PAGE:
> > it shouldn't be too big of a problem.
> >
> > > Please let me know what you think.
> >
> > Just to get it straight on how these 3 modules would cooperate (before I start mixing things up) ;)
> >
> >  - rfkill
> >        - Drivers register to the rfkill module, rfkill
> >        - Provides the sysfs interface
> >        - Drivers that don't require polling should report the events to this module
> Not quite. Drivers that have buttons do not require polling still
> should create an input device and register it with input layer. Except
> that with interrupt-driven devices there is not much you can stub out
> so you just have to do input_allocate_device/input_register_device.
> >
> >  - rfkill_input
> >        - Provides input device visible to userspace
> >
> No, rfkill-input is not an input device but input handler (or input
> interface). It routes input events from buttons into switches (see
> below).
> >  - input_polldev
> >        - Handlers polling, where the driver should check what the previous state was and the driver
> >          should send the event to rfkill.
> This is the input device visible to userspace and kernel. It polls
> state of the button and sends KEY_WLAN/KEY_BLUETOOTH events through
> input layer. They get distributed through various input handlers such
> as evdev and rfkill-input. Evdev provides route for events to
> userspace where application can listen to events and then toggle RF
> switches according to the current policy via
> /sys/class/rfkill/rfkillXXX/state. Rfkill-input provides in-kernel
> route for events into rfkill system. If rfkill-input is loaded
> switches that are not claimed by userspace will be toggled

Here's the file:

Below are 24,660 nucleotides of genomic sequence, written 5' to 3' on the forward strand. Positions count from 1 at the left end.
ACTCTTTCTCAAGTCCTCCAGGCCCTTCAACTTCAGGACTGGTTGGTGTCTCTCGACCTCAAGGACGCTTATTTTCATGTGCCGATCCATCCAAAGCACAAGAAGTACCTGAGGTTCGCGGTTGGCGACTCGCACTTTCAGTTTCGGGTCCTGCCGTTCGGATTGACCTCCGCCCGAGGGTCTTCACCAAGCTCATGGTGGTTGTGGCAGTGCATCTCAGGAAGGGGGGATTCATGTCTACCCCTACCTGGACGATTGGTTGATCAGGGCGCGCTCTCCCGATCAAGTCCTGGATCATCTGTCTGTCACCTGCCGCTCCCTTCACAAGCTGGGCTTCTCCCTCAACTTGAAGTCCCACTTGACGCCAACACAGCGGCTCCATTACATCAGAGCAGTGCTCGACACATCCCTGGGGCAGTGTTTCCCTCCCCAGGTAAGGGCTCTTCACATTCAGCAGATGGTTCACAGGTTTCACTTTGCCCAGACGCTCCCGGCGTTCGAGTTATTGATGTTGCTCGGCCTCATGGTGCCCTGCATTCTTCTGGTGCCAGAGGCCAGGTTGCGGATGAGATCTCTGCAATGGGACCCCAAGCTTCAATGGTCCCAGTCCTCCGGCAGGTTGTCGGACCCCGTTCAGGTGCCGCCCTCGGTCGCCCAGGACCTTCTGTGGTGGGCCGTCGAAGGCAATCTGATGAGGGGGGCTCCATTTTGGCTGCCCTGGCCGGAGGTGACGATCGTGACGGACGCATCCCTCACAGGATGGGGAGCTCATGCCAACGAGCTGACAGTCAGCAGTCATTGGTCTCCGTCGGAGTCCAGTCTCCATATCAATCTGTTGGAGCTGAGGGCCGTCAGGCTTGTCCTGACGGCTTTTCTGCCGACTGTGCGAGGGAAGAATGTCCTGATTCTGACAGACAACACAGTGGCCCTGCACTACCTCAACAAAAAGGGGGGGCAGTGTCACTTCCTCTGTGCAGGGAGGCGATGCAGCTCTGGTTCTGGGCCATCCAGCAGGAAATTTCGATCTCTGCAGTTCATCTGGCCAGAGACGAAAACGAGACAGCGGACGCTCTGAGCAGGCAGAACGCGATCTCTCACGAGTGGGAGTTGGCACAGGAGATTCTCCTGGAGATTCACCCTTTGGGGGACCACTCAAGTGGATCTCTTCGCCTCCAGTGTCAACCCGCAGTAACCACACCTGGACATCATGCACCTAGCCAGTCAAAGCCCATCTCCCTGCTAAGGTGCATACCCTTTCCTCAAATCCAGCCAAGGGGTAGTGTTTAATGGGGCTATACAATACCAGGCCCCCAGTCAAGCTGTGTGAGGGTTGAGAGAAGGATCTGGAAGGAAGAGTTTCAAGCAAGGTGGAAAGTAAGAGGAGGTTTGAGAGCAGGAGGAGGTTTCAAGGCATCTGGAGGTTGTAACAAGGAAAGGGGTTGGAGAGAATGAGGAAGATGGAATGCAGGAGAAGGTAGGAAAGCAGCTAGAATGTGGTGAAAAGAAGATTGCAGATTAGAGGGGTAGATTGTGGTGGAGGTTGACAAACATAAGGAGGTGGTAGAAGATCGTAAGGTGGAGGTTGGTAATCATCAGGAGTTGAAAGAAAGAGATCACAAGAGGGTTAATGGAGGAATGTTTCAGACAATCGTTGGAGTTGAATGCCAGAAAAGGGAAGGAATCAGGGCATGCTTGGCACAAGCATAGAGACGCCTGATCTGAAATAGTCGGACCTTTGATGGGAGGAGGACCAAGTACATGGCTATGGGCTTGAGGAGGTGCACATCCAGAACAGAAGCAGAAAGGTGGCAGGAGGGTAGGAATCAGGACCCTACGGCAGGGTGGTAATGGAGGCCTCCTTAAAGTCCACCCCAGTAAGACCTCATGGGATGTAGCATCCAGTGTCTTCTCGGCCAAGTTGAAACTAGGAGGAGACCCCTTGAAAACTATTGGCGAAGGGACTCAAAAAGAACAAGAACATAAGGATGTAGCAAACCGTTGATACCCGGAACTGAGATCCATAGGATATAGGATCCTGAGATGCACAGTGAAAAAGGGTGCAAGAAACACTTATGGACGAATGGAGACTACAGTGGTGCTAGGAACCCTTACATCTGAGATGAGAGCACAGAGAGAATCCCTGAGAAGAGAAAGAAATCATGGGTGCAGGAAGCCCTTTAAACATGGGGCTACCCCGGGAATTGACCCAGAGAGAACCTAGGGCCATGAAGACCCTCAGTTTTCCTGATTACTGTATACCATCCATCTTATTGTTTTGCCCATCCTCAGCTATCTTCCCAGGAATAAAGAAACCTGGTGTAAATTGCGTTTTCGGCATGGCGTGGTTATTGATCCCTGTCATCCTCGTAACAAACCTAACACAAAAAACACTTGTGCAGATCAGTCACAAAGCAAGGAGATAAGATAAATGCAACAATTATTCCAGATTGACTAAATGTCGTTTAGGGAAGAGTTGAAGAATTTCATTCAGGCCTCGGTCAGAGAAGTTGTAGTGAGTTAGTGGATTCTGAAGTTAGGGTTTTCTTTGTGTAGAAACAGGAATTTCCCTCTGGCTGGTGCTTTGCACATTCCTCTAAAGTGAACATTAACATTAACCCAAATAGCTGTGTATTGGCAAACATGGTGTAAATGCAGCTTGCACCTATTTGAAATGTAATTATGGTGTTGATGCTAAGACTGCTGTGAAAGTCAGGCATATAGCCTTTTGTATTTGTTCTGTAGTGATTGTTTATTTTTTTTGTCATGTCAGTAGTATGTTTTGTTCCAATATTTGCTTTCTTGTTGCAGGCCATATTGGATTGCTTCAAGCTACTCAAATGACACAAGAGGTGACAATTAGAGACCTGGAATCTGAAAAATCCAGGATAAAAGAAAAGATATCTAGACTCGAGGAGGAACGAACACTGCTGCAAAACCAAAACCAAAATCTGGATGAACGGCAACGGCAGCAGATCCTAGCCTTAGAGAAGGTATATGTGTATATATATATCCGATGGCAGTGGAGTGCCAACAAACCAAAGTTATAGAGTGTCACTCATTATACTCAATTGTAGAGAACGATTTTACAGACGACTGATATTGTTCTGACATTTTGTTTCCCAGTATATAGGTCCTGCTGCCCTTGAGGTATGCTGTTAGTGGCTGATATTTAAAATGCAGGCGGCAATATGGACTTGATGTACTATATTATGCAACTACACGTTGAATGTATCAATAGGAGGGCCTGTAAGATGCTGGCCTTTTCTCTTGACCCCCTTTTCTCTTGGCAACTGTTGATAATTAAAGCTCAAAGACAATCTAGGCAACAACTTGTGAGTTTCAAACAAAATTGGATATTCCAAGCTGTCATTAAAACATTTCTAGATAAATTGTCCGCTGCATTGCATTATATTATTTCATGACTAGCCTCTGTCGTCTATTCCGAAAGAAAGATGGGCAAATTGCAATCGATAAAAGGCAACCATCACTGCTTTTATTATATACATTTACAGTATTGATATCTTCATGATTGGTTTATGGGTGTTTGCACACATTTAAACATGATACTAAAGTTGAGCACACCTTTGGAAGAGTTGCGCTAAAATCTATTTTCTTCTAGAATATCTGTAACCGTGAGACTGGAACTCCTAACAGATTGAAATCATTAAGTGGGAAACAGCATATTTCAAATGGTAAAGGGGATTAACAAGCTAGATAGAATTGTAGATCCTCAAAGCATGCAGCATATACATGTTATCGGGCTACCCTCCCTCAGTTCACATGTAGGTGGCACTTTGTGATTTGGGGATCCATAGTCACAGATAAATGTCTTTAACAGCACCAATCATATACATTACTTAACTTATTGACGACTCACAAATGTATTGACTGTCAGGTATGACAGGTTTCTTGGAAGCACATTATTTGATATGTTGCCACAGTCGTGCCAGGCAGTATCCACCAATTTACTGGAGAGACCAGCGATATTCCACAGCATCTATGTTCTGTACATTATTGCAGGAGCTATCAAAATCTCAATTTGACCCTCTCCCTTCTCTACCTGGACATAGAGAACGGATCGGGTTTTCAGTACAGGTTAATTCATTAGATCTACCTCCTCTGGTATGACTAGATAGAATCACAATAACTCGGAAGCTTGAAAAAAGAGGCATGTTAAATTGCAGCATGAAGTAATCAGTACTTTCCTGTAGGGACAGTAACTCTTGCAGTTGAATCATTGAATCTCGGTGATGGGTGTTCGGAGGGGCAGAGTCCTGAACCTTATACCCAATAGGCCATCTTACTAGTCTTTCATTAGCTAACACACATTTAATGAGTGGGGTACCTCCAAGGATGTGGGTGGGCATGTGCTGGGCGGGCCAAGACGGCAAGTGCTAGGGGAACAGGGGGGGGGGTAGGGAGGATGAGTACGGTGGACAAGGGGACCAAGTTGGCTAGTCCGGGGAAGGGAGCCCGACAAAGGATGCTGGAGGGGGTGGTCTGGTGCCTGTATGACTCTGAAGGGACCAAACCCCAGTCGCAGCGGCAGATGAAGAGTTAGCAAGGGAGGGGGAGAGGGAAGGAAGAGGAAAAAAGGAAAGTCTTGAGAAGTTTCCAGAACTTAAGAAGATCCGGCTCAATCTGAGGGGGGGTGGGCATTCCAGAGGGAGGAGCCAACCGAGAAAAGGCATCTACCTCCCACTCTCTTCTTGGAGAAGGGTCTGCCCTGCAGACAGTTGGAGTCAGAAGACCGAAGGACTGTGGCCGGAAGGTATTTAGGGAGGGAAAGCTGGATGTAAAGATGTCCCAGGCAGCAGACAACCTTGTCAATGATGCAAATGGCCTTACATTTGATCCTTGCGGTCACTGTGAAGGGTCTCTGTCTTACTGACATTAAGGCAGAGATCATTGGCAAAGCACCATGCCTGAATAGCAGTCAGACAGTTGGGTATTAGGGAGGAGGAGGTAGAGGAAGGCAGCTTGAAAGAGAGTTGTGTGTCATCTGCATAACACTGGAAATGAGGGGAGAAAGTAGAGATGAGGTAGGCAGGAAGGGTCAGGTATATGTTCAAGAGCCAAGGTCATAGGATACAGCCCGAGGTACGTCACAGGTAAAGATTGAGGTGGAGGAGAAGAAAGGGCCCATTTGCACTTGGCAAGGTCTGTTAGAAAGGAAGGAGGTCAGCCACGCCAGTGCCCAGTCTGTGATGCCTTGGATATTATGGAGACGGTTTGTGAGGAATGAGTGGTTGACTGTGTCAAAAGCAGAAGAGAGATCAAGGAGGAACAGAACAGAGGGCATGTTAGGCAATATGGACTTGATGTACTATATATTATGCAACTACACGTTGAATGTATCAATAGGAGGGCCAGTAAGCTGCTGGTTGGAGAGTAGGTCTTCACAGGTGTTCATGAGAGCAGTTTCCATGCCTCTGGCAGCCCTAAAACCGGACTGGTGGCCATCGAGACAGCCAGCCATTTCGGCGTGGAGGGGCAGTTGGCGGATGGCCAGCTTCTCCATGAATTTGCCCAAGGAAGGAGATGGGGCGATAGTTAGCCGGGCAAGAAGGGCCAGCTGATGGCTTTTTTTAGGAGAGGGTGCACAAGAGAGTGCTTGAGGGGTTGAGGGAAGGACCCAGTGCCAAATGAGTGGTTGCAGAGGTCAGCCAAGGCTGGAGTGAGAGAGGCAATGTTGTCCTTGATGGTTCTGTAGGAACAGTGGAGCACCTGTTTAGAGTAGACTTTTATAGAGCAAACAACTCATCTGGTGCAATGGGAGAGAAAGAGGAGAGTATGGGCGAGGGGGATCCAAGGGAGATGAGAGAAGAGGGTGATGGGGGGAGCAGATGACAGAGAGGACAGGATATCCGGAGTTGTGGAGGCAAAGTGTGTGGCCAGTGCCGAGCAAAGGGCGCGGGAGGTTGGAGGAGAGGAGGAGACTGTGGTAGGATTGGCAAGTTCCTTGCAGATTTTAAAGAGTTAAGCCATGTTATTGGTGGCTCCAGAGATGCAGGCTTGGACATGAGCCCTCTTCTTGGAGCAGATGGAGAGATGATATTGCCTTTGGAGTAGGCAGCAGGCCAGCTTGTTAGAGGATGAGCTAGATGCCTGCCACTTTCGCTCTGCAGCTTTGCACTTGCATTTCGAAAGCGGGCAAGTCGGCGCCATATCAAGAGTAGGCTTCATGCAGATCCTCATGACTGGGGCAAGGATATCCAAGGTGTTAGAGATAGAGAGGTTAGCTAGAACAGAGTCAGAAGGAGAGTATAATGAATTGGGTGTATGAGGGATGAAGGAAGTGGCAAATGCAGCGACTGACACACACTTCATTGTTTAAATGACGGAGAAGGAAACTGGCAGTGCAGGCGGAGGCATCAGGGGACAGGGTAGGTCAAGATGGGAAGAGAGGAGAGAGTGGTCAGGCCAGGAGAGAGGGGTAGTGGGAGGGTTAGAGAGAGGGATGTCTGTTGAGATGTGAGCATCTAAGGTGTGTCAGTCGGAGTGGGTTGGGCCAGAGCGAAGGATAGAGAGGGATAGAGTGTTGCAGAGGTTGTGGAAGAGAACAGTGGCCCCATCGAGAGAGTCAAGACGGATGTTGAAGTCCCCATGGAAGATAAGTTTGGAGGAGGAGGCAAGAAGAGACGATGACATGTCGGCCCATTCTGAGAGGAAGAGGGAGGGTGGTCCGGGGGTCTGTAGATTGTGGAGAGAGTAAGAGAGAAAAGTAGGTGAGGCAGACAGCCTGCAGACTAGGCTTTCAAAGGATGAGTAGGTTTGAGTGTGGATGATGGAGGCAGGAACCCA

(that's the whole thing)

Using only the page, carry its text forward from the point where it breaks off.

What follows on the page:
> automatically.
> Does this make sense?

Yes, but what if the user loads both modules or has them both compiled in?
Shouldn't there be some protection against that, since both handlers should not
be active at the same time.

> Note that we don't start polling the state of button until tare are
> users of that input device. If rfkill-input is loaded then there is a
> user right away. Otherwise we wait for userspace to open evdev node.

Sounds good.

> > personally I would prefer enforcing drivers to call
> > allocate()
> > register()
> > unregister()
> > free()
> >
> > Especially with unregister() doing the same steps as free() (put_device)
> > might be somwhat confusing. But might be just me. ;)
> >
> I know but for refcounted objects you can't really tell when they will
> actually be freed. It depends when their last user drops off.

Then perhaps rfkill_register could call put_device() when it fails, and free()
can be removed entirely. That way it would we prevent some driver
to call free() anyway.

> BTW, I can't either as I don't have any laptops with RF swtches ;)

If I am not mistaken, Larry (CC'ed during most of this discussion) does have such
a device _and_ he knows more about the bcm43xx drivers. :)
Larry, if you have time, could you make a test run with the patches Dmitry has send?